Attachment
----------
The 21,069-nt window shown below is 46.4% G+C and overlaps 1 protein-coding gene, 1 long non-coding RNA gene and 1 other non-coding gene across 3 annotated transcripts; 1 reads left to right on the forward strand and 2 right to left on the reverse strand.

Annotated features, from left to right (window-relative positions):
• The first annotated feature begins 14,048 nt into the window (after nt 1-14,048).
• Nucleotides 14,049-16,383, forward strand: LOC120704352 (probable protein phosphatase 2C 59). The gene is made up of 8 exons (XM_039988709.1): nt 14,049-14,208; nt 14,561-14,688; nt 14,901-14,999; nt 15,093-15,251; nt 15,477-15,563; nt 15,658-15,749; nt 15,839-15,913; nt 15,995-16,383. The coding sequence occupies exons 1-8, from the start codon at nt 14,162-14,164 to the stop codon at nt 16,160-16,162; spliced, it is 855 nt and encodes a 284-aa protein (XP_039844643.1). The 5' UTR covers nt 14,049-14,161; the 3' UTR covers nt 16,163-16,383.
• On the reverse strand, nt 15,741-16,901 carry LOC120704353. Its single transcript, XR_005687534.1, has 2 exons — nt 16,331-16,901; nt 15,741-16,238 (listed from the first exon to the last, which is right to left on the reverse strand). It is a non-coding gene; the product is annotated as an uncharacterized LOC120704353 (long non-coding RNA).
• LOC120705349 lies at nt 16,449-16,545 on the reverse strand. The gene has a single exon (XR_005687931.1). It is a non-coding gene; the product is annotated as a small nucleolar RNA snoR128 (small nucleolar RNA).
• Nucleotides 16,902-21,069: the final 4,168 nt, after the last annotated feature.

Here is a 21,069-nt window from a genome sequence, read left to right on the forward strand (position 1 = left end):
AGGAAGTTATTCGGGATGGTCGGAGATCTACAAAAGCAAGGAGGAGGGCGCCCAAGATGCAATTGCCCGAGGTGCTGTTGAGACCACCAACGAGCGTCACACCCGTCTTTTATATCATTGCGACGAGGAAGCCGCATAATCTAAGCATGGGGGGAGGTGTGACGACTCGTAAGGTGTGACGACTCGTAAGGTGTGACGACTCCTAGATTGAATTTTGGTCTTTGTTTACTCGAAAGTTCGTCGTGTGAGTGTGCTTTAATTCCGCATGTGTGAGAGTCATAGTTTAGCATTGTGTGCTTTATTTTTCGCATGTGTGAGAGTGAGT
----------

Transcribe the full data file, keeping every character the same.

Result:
The 21,069-nt window shown below is 46.4% G+C and overlaps 1 protein-coding gene, 1 long non-coding RNA gene and 1 other non-coding gene across 3 annotated transcripts; 1 reads left to right on the forward strand and 2 right to left on the reverse strand.

Annotated features, from left to right (window-relative positions):
• The first annotated feature begins 14,048 nt into the window (after nt 1-14,048).
• Nucleotides 14,049-16,383, forward strand: LOC120704352 (probable protein phosphatase 2C 59). The gene is made up of 8 exons (XM_039988709.1): nt 14,049-14,208; nt 14,561-14,688; nt 14,901-14,999; nt 15,093-15,251; nt 15,477-15,563; nt 15,658-15,749; nt 15,839-15,913; nt 15,995-16,383. The coding sequence occupies exons 1-8, from the start codon at nt 14,162-14,164 to the stop codon at nt 16,160-16,162; spliced, it is 855 nt and encodes a 284-aa protein (XP_039844643.1). The 5' UTR covers nt 14,049-14,161; the 3' UTR covers nt 16,163-16,383.
• On the reverse strand, nt 15,741-16,901 carry LOC120704353. Its single transcript, XR_005687534.1, has 2 exons — nt 16,331-16,901; nt 15,741-16,238 (listed from the first exon to the last, which is right to left on the reverse strand). It is a non-coding gene; the product is annotated as an uncharacterized LOC120704353 (long non-coding RNA).
• LOC120705349 lies at nt 16,449-16,545 on the reverse strand. The gene has a single exon (XR_005687931.1). It is a non-coding gene; the product is annotated as a small nucleolar RNA snoR128 (small nucleolar RNA).
• Nucleotides 16,902-21,069: the final 4,168 nt, after the last annotated feature.

Here is a 21,069-nt window from a genome sequence, read left to right on the forward strand (position 1 = left end):
AGGAAGTTATTCGGGATGGTCGGAGATCTACAAAAGCAAGGAGGAGGGCGCCCAAGATGCAATTGCCCGAGGTGCTGTTGAGACCACCAACGAGCGTCACACCCGTCTTTTATATCATTGCGACGAGGAAGCCGCATAATCTAAGCATGGGGGGAGGTGTGACGACTCGTAAGGTGTGACGACTCGTAAGGTGTGACGACTCCTAGATTGAATTTTGGTCTTTGTTTACTCGAAAGTTCGTCGTGTGAGTGTGCTTTAATTCCGCATGTGTGAGAGTCATAGTTTAGCATTGTGTGCTTTATTTTTCGCATGTGTGAGAGTGAGT